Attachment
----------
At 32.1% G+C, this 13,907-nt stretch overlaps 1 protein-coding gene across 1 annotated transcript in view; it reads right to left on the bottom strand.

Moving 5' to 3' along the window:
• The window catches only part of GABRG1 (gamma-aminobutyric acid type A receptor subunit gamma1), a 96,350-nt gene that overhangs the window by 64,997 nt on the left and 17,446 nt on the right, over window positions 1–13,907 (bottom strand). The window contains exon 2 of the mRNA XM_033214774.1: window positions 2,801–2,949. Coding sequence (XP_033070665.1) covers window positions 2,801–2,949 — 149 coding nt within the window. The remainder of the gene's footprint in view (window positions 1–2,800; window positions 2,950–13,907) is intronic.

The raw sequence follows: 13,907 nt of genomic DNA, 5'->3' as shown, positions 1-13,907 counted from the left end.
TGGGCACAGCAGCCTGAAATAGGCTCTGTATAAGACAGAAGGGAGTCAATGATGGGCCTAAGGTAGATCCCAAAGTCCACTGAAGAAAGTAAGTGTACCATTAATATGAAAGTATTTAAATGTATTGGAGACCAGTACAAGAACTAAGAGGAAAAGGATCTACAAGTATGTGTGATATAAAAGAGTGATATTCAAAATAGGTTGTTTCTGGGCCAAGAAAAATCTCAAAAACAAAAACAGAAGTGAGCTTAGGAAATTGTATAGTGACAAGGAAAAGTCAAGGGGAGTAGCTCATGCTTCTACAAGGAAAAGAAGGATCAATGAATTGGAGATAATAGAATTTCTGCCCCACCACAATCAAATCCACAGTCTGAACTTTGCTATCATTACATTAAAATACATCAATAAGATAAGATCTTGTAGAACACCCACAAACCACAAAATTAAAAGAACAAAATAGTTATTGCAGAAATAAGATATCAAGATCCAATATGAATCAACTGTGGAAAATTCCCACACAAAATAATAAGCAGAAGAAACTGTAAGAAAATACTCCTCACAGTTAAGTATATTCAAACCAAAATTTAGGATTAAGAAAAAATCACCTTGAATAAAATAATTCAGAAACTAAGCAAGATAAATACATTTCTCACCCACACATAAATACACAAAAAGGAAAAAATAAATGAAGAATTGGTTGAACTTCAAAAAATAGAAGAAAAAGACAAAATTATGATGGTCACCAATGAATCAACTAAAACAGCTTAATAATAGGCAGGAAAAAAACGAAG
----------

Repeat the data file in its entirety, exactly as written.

At 32.1% G+C, this 13,907-nt stretch overlaps 1 protein-coding gene across 1 annotated transcript in view; it reads right to left on the bottom strand.

Moving 5' to 3' along the window:
• The window catches only part of GABRG1 (gamma-aminobutyric acid type A receptor subunit gamma1), a 96,350-nt gene that overhangs the window by 64,997 nt on the left and 17,446 nt on the right, over window positions 1–13,907 (bottom strand). The window contains exon 2 of the mRNA XM_033214774.1: window positions 2,801–2,949. Coding sequence (XP_033070665.1) covers window positions 2,801–2,949 — 149 coding nt within the window. The remainder of the gene's footprint in view (window positions 1–2,800; window positions 2,950–13,907) is intronic.

The raw sequence follows: 13,907 nt of genomic DNA, 5'->3' as shown, positions 1-13,907 counted from the left end.
TGGGCACAGCAGCCTGAAATAGGCTCTGTATAAGACAGAAGGGAGTCAATGATGGGCCTAAGGTAGATCCCAAAGTCCACTGAAGAAAGTAAGTGTACCATTAATATGAAAGTATTTAAATGTATTGGAGACCAGTACAAGAACTAAGAGGAAAAGGATCTACAAGTATGTGTGATATAAAAGAGTGATATTCAAAATAGGTTGTTTCTGGGCCAAGAAAAATCTCAAAAACAAAAACAGAAGTGAGCTTAGGAAATTGTATAGTGACAAGGAAAAGTCAAGGGGAGTAGCTCATGCTTCTACAAGGAAAAGAAGGATCAATGAATTGGAGATAATAGAATTTCTGCCCCACCACAATCAAATCCACAGTCTGAACTTTGCTATCATTACATTAAAATACATCAATAAGATAAGATCTTGTAGAACACCCACAAACCACAAAATTAAAAGAACAAAATAGTTATTGCAGAAATAAGATATCAAGATCCAATATGAATCAACTGTGGAAAATTCCCACACAAAATAATAAGCAGAAGAAACTGTAAGAAAATACTCCTCACAGTTAAGTATATTCAAACCAAAATTTAGGATTAAGAAAAAATCACCTTGAATAAAATAATTCAGAAACTAAGCAAGATAAATACATTTCTCACCCACACATAAATACACAAAAAGGAAAAAATAAATGAAGAATTGGTTGAACTTCAAAAAATAGAAGAAAAAGACAAAATTATGATGGTCACCAATGAATCAACTAAAACAGCTTAATAATAGGCAGGAAAAAAACGAAG